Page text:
Wal Mart bans lad mags but keeps guns - news from ekklesia on theology and politics from a christian perspective

Wal Mart bans lad mags but keeps guns - news from ekklesia on theology and politics from a christian perspective

By staff writers
7 May 2003

Wal Mart bans lad mags but keeps guns

-7/5/03

Three British "lad" magazines have been banned by Wal-mart, America's biggest discount superstore chain following pressure from Christian groups.

Wal-mart, which sold goods worth 4bn (£151bn) last year, confirmed that it is suspending sales of Maxim and Stuff, both owned by Dennis Publishing, and FHM, which is published by Emap because of their racy content reports the Independent.

The three titles have been at the forefront of the success of so-called "lad" magazines.

The decision, which casts Wal-mart as a national arbiter of moral tastes in America, has not been welcomed by the industry.

The Magazine Publishers of America, an industry trade group, said it believes "that, in this free society, consumers should have the freedom to decide for themselves what they want to purchase."

Dennis Publishing denounced the move yesterday. "It is a shame that thousands of people will not be able to make up their own minds what magazine they can read for themselves."

In rural areas of America, Wal-mart is often the only the source of products, ranging from groceries to video games.

It also sells guns and a number of weapons-related magazines,alongside more than 12,000 books and magazines on Christian topics.

Wal Mart bans lad mags but keeps guns

-7/5/03

Three British "lad" magazines have been banned by Wal-mart, America's biggest discount superstore chain following pressure from Christian groups.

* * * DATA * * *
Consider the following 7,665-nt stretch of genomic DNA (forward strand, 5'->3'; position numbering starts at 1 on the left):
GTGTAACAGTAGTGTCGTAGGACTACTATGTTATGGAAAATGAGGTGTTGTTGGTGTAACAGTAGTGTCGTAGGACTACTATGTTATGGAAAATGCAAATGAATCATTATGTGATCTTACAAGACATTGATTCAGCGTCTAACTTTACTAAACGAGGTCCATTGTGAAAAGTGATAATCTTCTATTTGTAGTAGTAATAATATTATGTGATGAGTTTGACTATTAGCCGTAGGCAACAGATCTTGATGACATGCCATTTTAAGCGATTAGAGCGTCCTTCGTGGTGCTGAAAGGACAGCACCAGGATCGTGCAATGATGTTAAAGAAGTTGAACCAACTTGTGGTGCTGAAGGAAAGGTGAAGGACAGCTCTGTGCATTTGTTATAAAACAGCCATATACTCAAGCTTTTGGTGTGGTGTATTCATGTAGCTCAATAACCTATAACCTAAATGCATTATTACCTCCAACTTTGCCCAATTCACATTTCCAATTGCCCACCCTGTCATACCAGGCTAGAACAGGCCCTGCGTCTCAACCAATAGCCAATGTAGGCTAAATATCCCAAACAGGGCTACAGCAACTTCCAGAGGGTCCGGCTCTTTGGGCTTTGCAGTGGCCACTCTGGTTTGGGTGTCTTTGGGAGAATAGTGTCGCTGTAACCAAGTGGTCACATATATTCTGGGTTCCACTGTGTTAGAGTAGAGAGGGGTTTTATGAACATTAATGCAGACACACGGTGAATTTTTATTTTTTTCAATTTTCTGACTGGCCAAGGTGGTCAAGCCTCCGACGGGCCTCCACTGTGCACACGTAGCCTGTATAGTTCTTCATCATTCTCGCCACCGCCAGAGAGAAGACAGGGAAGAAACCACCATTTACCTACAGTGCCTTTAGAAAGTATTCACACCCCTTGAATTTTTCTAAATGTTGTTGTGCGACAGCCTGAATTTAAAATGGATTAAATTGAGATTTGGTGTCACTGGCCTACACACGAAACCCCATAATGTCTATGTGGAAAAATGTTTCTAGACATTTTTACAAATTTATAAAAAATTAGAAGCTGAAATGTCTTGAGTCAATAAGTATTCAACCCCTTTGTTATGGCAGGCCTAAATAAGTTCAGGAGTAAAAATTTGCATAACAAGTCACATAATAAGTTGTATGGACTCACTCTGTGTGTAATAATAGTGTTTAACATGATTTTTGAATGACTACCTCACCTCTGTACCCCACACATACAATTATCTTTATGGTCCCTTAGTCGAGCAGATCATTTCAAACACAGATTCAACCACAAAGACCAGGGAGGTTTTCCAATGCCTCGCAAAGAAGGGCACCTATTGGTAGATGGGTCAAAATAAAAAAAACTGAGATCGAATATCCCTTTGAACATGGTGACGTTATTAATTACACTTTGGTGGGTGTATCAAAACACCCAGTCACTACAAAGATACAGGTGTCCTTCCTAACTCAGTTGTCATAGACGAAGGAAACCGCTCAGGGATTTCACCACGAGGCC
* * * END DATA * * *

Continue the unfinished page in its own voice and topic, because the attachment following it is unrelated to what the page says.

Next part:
Wal-mart, which sold goods worth 4bn (£151bn) last year, confirmed that it is suspending sales of Maxim and Stuff, both owned by Dennis Publishing, and FHM, which is published by Emap because of their racy content reports the Independent.

The three titles have been at the forefront of the success of so-called "lad" magazines.

The decision, which casts Wal-mart as a national arbiter of moral tastes in America, has not been welcomed by the industry.

The Magazine Publishers of America, an industry trade group, said it believes "that, in this free society, consumers should have the freedom to decide for themselves what they want to purchase."

Dennis Publishing denounced the move yesterday. "It is a shame that thousands of people will not be able to make up their own minds what magazine they can read for themselves."

In rural areas of America, Wal-mart is often the only the source of products, ranging from groceries to video games.

It also sells guns and a number of weapons-related magazines,alongside more than 12,000 books and magazines on Christian topics.

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